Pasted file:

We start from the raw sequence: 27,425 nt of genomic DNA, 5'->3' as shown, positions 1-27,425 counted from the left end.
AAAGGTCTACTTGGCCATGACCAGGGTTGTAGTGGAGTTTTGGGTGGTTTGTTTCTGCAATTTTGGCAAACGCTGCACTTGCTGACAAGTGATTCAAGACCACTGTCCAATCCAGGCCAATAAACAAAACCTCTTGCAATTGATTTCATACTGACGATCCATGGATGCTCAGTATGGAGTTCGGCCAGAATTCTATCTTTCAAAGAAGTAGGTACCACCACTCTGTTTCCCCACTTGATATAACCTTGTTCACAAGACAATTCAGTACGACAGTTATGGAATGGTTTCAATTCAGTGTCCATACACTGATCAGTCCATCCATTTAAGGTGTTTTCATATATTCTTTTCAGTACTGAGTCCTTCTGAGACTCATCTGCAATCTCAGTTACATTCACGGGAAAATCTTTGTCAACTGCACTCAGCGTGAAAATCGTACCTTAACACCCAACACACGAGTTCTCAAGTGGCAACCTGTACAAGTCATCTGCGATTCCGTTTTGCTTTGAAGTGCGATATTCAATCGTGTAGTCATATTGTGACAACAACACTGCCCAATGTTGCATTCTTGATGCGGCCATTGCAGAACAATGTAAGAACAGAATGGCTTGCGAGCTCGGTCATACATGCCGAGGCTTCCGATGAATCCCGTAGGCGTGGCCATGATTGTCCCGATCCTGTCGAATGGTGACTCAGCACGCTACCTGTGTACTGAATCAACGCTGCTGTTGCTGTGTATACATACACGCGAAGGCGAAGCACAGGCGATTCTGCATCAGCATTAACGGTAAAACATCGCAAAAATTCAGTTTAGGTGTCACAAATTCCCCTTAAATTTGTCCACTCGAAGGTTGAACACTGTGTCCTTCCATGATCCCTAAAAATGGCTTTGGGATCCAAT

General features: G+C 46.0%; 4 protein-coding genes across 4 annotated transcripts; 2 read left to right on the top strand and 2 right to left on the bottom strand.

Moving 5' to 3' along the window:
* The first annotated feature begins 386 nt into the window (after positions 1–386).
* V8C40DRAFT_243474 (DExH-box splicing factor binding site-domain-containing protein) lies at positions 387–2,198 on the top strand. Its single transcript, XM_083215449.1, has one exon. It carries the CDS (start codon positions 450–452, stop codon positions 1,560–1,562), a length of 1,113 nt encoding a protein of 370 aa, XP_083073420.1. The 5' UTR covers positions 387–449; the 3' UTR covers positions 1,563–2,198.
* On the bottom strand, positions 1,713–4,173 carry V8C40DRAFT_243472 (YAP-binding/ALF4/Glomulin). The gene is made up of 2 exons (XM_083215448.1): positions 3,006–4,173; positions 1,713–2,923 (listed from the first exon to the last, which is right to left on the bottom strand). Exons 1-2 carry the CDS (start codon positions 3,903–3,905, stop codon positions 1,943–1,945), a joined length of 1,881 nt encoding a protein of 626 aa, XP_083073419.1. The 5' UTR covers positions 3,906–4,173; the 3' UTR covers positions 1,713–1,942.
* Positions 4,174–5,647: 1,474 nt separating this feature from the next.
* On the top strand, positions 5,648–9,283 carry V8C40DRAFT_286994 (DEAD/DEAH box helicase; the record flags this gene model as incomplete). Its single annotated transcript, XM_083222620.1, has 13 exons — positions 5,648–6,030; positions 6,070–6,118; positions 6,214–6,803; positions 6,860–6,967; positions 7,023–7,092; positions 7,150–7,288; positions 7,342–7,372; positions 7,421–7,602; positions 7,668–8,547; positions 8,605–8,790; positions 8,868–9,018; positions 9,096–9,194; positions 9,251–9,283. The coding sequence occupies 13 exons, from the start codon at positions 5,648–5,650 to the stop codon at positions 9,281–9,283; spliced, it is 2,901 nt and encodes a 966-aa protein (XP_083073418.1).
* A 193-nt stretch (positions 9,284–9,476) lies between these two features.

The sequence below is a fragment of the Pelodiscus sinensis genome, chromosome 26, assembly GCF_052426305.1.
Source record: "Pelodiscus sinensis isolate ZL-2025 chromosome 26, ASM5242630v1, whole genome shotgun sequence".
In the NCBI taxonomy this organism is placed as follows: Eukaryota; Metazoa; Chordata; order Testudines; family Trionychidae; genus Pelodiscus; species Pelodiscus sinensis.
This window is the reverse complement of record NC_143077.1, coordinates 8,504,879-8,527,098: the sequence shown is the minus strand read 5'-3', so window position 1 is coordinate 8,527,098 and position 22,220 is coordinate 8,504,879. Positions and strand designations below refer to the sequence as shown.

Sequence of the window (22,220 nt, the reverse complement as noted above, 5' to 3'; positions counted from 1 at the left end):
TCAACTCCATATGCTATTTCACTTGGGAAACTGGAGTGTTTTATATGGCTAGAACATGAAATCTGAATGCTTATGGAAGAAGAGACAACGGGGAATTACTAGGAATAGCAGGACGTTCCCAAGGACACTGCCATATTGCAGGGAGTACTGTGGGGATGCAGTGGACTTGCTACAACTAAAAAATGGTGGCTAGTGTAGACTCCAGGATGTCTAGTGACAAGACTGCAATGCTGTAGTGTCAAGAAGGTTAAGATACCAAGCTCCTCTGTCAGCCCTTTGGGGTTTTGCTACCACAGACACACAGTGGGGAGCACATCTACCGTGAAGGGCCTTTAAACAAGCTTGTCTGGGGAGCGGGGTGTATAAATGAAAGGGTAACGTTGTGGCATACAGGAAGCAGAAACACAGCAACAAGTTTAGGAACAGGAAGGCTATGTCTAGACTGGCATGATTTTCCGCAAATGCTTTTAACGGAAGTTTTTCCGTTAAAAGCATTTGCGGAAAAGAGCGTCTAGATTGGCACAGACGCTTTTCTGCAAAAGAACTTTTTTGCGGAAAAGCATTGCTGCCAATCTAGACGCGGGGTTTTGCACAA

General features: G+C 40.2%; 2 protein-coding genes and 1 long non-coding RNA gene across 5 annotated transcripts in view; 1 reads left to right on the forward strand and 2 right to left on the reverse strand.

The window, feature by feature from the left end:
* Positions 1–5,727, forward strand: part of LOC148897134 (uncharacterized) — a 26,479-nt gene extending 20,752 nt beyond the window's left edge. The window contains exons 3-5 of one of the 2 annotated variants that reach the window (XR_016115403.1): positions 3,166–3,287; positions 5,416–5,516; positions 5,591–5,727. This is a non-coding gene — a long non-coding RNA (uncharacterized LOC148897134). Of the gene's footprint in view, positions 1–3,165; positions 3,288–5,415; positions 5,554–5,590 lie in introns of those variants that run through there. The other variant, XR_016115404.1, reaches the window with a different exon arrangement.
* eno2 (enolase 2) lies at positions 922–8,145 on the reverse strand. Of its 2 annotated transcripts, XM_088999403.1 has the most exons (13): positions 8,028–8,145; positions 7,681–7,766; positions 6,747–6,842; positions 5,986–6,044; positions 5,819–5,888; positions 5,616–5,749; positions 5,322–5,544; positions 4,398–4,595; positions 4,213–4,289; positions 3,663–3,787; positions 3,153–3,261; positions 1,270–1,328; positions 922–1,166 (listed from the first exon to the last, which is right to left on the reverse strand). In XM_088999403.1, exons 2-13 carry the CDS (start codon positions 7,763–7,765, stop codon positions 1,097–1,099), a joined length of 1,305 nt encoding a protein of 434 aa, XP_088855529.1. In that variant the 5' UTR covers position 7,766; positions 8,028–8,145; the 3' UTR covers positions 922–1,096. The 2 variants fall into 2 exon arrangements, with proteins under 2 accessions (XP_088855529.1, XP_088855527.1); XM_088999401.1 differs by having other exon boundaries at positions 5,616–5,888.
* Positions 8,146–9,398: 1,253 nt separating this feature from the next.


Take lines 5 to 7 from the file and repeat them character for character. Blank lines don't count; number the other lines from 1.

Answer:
* The first annotated feature begins 386 nt into the window (after positions 1–386).
* V8C40DRAFT_243474 (DExH-box splicing factor binding site-domain-containing protein) lies at positions 387–2,198 on the top strand. Its single transcript, XM_083215449.1, has one exon. It carries the CDS (start codon positions 450–452, stop codon positions 1,560–1,562), a length of 1,113 nt encoding a protein of 370 aa, XP_083073420.1. The 5' UTR covers positions 387–449; the 3' UTR covers positions 1,563–2,198.
* On the bottom strand, positions 1,713–4,173 carry V8C40DRAFT_243472 (YAP-binding/ALF4/Glomulin). The gene is made up of 2 exons (XM_083215448.1): positions 3,006–4,173; positions 1,713–2,923 (listed from the first exon to the last, which is right to left on the bottom strand). Exons 1-2 carry the CDS (start codon positions 3,903–3,905, stop codon positions 1,943–1,945), a joined length of 1,881 nt encoding a protein of 626 aa, XP_083073419.1. The 5' UTR covers positions 3,906–4,173; the 3' UTR covers positions 1,713–1,942.